July 3, 2009
To write of Andy's always makes me hesitate. To put the magical, mystical haven of my childhood into words feels like blowing gently across a soap bubble — so delicate, so perfect, so ephemeral. Blow too hard and the bubble winks out, captured in time as something that used to be. Blow just right, though, and the iridescence swirls and I bear witness again, live again, so delicate and perfect and ephemeral. I therefore write this entry with some trepidation, as I want so desperately to put these feelings into words, to preserve and explain and protect and relive.
Briefly: Andy's Playhouse is my heart's home. Andy's is art and freedom and responsibility and friendship and mentorship and creativity and collaboration and self-expression and long summer days and longer summer nights. Andy's is where I became an artist. Andy's is where I became the person I wanted to be. I spent ten perfect summers of my childhood on the Andy's stage, surrounded by quirky Andy's kids and even quirkier Andy's adults. I spent five more years at the Playhouse as a writer, director, and educator. And then, through circumstances beyond my control, the sacred place of my upbringing was usurped by a solitary figure, just one man, and suddenly Andy's was no longer a part of my life.
I tried to reclaim not only my job at the Playhouse, but also my memories, I tried very hard, did everything in my power, but the events that followed left me utterly powerless. I expected anger in the beginning. I wanted to be angry, to live inside the feeling, to rage and cry and feel broken. But then I wanted to let it go, move on, and I found that I couldn't. I felt as if my memories were wrested away from me, sullied, violated, and then thrown back, ruined. The Playhouse, the seminal and sacred place of a thousand thousand beautiful memories was now tarnished by one memory, and the unfairness of the situation drove me to pieces. One year, two, three, and the rage eventually settled, muted just beneath the surface of my skin. I so desperately wanted to let it go completely — and often pretended that I had done so — yet it lived within me, aching and spiky and raw.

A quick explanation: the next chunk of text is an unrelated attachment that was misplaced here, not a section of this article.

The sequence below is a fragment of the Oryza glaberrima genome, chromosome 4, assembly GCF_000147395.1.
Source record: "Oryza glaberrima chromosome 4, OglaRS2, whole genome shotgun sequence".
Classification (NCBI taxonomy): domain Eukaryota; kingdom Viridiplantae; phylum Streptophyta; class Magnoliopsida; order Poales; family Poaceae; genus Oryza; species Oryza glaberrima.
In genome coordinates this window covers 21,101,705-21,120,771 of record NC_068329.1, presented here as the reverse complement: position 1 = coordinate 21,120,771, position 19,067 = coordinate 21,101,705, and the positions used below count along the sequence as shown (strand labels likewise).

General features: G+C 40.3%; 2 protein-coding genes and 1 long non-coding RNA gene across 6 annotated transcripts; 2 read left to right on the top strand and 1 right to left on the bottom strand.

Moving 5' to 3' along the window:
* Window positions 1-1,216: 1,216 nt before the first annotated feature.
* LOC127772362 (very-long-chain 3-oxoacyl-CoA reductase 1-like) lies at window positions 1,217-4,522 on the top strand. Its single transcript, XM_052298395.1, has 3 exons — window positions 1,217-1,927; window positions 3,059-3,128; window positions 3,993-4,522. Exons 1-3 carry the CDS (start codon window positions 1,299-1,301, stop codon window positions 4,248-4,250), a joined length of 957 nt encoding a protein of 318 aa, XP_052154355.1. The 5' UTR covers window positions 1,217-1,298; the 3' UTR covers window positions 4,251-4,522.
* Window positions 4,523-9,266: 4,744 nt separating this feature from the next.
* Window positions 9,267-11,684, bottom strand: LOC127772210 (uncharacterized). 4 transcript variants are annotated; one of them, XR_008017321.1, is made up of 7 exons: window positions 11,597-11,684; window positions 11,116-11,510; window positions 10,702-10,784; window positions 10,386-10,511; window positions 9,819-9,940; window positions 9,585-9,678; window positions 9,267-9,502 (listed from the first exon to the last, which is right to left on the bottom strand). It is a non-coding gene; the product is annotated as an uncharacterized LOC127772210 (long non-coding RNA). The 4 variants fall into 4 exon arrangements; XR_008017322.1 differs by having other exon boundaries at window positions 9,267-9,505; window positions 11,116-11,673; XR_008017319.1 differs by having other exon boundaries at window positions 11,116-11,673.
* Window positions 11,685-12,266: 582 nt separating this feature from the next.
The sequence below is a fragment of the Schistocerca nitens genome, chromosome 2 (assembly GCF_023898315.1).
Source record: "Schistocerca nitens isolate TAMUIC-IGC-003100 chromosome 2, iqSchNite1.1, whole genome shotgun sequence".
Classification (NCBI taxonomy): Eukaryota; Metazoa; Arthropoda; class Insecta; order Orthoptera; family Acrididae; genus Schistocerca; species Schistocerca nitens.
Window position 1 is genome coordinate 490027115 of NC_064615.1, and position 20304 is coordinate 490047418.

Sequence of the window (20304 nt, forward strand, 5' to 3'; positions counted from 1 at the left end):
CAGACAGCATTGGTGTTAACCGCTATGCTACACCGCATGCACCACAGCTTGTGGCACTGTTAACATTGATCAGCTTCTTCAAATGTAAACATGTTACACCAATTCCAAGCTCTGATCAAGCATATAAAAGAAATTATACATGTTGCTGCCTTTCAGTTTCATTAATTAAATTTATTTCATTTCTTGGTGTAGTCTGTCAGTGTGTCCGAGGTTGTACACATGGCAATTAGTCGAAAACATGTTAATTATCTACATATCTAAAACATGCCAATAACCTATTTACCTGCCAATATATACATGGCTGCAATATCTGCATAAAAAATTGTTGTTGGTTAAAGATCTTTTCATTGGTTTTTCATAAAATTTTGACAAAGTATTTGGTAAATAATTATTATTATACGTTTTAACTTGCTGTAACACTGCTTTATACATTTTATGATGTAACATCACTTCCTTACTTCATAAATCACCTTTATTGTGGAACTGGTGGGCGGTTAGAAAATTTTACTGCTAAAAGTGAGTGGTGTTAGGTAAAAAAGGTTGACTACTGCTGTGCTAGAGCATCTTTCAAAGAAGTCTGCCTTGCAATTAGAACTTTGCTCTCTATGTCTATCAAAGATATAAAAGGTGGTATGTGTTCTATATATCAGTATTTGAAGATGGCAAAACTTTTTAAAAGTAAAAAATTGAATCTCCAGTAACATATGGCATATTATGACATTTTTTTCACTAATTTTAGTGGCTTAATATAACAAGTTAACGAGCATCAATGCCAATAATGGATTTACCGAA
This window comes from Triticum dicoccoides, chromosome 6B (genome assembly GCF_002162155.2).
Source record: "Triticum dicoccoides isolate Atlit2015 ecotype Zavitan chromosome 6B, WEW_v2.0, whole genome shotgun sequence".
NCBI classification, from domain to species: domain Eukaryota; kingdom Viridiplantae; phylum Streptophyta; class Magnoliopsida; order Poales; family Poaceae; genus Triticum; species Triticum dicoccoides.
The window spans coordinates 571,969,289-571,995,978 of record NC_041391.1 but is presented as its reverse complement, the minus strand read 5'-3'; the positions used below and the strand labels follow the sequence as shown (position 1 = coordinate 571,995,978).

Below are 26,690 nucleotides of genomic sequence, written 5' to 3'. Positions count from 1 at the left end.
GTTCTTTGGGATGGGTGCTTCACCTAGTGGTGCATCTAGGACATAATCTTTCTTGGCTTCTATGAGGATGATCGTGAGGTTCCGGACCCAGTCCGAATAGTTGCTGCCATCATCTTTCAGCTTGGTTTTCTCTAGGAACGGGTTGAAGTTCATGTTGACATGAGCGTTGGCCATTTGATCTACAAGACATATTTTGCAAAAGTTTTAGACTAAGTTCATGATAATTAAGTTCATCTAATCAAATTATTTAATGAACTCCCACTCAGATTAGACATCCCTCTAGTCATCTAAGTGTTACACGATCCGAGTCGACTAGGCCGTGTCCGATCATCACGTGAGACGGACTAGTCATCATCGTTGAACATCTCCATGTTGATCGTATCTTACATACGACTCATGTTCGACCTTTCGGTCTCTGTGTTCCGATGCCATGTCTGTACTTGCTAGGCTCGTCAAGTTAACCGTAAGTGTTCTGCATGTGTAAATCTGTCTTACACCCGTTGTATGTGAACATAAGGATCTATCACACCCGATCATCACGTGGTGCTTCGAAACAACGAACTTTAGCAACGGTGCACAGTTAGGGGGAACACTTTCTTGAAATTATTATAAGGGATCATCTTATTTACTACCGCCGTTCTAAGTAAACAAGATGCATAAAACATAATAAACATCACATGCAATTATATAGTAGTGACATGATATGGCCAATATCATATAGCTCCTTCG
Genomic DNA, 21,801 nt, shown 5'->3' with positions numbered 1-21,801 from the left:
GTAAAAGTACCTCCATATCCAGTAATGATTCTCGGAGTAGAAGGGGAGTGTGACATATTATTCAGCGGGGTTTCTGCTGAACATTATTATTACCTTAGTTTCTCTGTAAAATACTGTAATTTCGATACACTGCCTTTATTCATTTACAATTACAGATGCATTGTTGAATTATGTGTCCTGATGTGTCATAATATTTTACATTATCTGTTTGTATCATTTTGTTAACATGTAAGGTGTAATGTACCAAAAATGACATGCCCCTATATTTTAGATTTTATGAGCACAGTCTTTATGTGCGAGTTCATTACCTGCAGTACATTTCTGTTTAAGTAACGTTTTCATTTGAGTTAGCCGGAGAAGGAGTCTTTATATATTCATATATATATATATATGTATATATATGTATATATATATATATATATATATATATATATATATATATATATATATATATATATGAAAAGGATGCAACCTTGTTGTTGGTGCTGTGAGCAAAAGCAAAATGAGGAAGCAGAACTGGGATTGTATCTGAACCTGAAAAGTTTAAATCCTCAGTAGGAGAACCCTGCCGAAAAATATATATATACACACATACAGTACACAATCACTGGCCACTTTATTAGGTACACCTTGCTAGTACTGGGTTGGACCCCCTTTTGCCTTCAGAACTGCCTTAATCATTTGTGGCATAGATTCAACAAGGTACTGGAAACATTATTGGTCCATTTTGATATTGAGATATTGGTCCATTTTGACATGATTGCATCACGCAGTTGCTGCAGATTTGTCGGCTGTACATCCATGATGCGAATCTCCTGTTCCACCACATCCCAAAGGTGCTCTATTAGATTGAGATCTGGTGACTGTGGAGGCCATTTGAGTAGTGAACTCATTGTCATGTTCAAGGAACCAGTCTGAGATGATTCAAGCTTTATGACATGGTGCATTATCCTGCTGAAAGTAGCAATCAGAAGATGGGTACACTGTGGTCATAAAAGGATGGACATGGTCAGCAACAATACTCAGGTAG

But now. Now. The kids have finally taken back the Playhouse. I can let go at last, exhale, and move forward.
Some recent history: I was approached two years ago to write a show for Andy's. I declined, however, as the Playhouse was no longer a place in which I wanted to put my energy. And then this winter I received the news that the situation at the Playhouse had finally changed, and that great efforts had been made to reclaim the real spirit of the place. I was approached again, and this time I accepted the offer. I wrote, revised, rewrote, edited, added the finishing touches, and sent it away. And then I bought a plane ticket.
We drove up the hill, leaves hanging, verdant, road so twisty, and my breath grew shallow. Even, slow, measured, careful. I had not been up that road in eight years, and the journey was imbued with so much meaning that I felt almost weightless. We crested the hill and then there was the Playhouse, old white colonial, steeple and belltower, doors open wide and the grass green, so, so green. We parked. I climbed the old granite steps. Walked inside. Breathed. Slipped in through the curtain to the theatre. Breathed again. Stepped into the aisle. Smile. Tremble. Tears.
The evening was so alive, so full of energy, thirty-three kids on stage and a packed house, applause and cheers, slip-ups and mugging, organized chaos, silly, irreverent. It was not about the play. It was not about the audience. It was not about the author or the director or the producers. It — at last — was about the kids: many and excited and proud and passionate and intense and joyous and young and committed and expressive and strong. Every single one of them shone. The feeling was electric. Outside it rained and inside it crackled. The play ended and the kids sang and bowed and bowed again, and then ran backstage, where they whooped and hollered and screamed loud enough to be heard on the other side of the mountain.
My memories are back, unsullied. They are mine again.
The kids have their memories now too. Another rehearsal process filled with creativity and friendship, another successful opening night, another summer they will remember for ever and ever and ever. To get to be a part of that, to bear witness to it all, is something that I will honor till the end of my days.